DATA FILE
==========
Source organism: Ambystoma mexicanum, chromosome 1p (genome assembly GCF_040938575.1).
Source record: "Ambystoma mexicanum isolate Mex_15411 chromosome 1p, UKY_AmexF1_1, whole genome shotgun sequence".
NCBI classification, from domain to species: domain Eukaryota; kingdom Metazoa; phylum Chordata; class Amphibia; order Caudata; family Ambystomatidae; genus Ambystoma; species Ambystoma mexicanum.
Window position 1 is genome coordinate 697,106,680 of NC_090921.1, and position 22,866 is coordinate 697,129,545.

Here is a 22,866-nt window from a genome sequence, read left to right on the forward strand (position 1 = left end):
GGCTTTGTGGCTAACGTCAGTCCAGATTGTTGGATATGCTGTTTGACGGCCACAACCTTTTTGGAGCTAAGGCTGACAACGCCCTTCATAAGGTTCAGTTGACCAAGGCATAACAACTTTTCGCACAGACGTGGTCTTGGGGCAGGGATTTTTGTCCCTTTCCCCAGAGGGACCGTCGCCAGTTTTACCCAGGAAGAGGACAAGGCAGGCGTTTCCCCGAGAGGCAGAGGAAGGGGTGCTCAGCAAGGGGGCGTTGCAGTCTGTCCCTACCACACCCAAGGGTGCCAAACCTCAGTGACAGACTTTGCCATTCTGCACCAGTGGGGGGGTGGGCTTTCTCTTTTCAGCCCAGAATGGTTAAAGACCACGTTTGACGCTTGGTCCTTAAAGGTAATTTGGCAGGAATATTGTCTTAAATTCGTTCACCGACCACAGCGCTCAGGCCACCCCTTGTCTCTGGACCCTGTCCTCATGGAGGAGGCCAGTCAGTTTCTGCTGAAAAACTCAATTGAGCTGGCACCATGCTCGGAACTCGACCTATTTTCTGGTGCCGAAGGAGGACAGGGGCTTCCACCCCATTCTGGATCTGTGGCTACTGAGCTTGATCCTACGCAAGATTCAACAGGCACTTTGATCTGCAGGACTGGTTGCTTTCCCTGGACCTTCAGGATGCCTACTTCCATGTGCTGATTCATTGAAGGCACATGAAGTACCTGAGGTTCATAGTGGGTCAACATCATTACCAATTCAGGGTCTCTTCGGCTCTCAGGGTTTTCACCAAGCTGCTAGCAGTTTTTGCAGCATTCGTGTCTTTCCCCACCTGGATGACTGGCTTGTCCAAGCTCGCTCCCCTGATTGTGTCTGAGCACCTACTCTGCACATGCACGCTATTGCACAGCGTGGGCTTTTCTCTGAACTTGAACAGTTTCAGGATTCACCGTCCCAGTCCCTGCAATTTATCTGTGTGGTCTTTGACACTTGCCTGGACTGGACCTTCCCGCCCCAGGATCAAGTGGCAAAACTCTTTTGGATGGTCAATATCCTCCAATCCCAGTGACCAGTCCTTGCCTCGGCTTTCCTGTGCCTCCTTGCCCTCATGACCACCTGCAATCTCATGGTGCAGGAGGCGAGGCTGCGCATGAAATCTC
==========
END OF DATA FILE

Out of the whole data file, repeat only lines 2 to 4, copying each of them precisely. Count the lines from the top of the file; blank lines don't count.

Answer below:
Source record: "Ambystoma mexicanum isolate Mex_15411 chromosome 1p, UKY_AmexF1_1, whole genome shotgun sequence".
NCBI classification, from domain to species: domain Eukaryota; kingdom Metazoa; phylum Chordata; class Amphibia; order Caudata; family Ambystomatidae; genus Ambystoma; species Ambystoma mexicanum.
Window position 1 is genome coordinate 697,106,680 of NC_090921.1, and position 22,866 is coordinate 697,129,545.